Today I said I love you by letting you sleep in. We have things to do around the house, but I know you’ve been exhausted this week. It may be a slightly selfish I love you because this means I could sleep in as well.
Yesterday I said I love you by picking up your favourite fast food burger on my way home from work. You were home by yourself all day and I was sure you kept opening the fridge and the cupboards, but still managed to find nothing to eat. (There is fruit on the table… always!!!) When I show my love this way, I can only hope that you’ll still eat dinner (and you did.)
The other day I said I love you by sending a text reminding you how awesome you are before you headed into your first ever exam. I probably even used the words “I love you” in this one, but I never got a reply. I can only hope that you really, truly know your value and that beyond a shadow of doubt know you are loved, despite your grades (which I’m sure you rocked!)
Last week I said I love you when I folded your laundry. The three baskets of it that you let pile up just waiting for someone to fold. It’s one of those things you’re supposed to be responsible for now, but I didn’t mind taking the time to do this for you while you were at school.
Every day I say I love you. In the meals I cook – yes, even the ones you complain about. In the reminders to try your best. In the lectures about contributing to the society of our home. In the responsibilities given. In the trust exercised. In the chauffeuring. In the questions about your life that drive you crazy. In the call to wake you up each morning and the call again 10 minutes later because you haven’t made a sound yet. In the words “I Love You” when you’re frustrated with me or just passing you in the hall.
You don’t always hear “I love you”, but child, my I love yous are being shouted loud and clear or soft and quiet every single day and I’ll be sharing them until I’m no longer here to tell you. Never, ever doubt you are loved and know that I hear your I love yous too, even when they’re not spoken.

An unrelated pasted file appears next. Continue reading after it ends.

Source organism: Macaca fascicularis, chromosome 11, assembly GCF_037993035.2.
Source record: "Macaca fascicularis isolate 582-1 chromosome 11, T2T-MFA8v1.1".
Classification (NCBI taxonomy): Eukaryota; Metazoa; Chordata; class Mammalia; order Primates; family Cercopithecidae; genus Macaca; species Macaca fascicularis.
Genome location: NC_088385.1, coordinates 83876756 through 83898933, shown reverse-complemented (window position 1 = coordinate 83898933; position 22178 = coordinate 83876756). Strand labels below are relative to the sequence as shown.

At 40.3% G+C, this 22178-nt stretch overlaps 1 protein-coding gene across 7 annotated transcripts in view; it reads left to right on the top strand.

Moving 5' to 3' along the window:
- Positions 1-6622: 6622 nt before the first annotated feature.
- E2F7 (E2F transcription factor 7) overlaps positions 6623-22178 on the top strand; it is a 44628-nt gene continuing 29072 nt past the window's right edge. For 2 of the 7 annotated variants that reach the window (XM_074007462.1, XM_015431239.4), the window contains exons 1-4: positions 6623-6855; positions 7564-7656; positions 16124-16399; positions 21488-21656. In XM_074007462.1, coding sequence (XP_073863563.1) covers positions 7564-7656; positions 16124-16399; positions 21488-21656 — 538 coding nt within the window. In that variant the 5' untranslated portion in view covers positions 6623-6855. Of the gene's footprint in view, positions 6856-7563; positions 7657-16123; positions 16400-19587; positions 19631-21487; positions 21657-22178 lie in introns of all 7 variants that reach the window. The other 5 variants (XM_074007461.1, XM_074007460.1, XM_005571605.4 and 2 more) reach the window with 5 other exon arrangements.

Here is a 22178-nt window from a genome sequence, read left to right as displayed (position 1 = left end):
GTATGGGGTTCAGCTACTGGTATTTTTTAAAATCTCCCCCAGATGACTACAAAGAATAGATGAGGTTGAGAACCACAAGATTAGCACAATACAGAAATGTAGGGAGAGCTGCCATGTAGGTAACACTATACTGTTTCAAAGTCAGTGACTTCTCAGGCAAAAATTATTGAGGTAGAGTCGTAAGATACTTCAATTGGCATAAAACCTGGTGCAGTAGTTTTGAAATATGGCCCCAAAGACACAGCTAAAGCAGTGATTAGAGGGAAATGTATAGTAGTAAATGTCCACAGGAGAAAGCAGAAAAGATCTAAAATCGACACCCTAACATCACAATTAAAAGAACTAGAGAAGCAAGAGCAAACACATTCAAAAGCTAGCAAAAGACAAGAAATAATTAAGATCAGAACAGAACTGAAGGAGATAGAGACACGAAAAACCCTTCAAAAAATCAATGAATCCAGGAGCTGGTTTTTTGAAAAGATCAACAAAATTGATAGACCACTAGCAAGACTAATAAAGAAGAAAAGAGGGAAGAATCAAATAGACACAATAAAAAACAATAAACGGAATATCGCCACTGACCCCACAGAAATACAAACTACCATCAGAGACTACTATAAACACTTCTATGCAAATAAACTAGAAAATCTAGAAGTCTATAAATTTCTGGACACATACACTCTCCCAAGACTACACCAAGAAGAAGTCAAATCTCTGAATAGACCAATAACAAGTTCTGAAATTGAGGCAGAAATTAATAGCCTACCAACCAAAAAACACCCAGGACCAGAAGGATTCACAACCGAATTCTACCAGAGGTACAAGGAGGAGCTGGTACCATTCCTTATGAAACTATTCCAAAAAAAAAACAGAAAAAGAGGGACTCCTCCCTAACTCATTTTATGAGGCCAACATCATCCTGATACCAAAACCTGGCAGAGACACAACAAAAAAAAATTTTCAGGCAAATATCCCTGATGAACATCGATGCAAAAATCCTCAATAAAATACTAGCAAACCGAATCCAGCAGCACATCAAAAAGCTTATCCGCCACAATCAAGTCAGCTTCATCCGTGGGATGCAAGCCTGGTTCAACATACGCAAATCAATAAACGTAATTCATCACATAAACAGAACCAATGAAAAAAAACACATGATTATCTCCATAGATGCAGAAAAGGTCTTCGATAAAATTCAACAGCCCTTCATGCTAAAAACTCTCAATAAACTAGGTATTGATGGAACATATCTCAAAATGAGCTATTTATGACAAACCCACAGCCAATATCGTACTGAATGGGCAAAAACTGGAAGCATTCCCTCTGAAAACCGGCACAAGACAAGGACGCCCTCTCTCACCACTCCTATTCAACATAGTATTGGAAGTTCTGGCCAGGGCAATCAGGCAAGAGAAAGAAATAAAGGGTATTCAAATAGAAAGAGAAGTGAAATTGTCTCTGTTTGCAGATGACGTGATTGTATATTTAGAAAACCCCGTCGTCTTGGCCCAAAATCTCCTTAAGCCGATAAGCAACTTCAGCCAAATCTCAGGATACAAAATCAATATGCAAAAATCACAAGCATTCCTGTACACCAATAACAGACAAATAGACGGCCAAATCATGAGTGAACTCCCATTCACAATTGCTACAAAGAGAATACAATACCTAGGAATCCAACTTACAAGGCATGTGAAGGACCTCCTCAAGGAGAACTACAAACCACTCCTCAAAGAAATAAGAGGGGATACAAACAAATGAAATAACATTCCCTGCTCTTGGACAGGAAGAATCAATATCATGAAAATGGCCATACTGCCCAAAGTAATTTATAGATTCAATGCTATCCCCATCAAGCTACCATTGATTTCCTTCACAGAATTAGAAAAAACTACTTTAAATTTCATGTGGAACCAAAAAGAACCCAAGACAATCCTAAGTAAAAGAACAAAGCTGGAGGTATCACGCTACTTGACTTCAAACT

By all outward appearances, today was the same as any other day. My boys bickered over breakfast. I had to remind them to feed the dog three times. I’m pretty sure they both forgot to put deodorant on this morning and I’m not entirely sure they brushed their teeth. Some punches were thrown in the backseat of the car. We tripped over things lying around in the house. There are dishes in the sink.
But today was a special day as well. Our youngest is twelve years old. For those who are familiar with our J, he is one of a kind special. He’s quite adept at pushing buttons and to be honest, he can be a little bit annoying. He’s also remarkably curious. He’s creative. His imagination will keep him entertained for hours. He loves to talk (he gets that from his dad, of course.) He struggles with school at times (but I think it’s boredom and how easily he’s distracted) but he gets pretty good grades. He doesn’t have many close friends, but he’s friendly with everyone. He doesn’t walk – anywhere – he dances, he skips, he wiggles. He can be impulsive, he can be mischievous, he can be sweet as sugar. He’s a cuddler and a thinker and just a wee bit weird.
As he ages, I want him to be all of those things. I want him to have a plan for life, but be comfortable marching to the beat of his own drum. I want him to be respectful of others, but never compromise who he is at heart. I want him to indulge his curiosity and share his learning with absolutely everyone and everyone. Taking inspiration from the words of Thor’s mom in the latest Avenger’s movie, “Everyone fails at who they’re supposed to be… a measure of a person, of a hero, is how well they succeed at being who they are.” – along these lines, I want him to have the confidence to be the very best version of himself without ever bearing the weight of other’s expectations. I pray he is successful and follows his path and that he remains true to himself and God’s plan along the way.
I look back over the last 12 years and remember the chubby cheeked babe who spent a week in the NICU. I remember the baby in the backyard who couldn’t stand the grass. The toddler who loved the mud and always had a grin on his face. The toothless wonder cheeky in school pictures. The young student who got in trouble for having a collection of erasers in his desk – and using them to enact battles during class time. The boy who loves art shows and takes so. much. time. selecting. art. cards for his room. The one who participates in craft shows and volunteers to set up our church kids’ camp every summer. The boy who wanted to buy a book about birds and spent hours lying on the trampoline bird watching. The one who gets emotional in books but claims to hate reading. I miss the chubby cheeks and endless rolls – the innocence of the whys and hows of the toddler years – but I also love and cherish every moment that is shaping his future as a man. I hope he nevers forgets how amazing we think he is and that in another twelve years he can look back on his time in our home and know that he is loved beyond measure.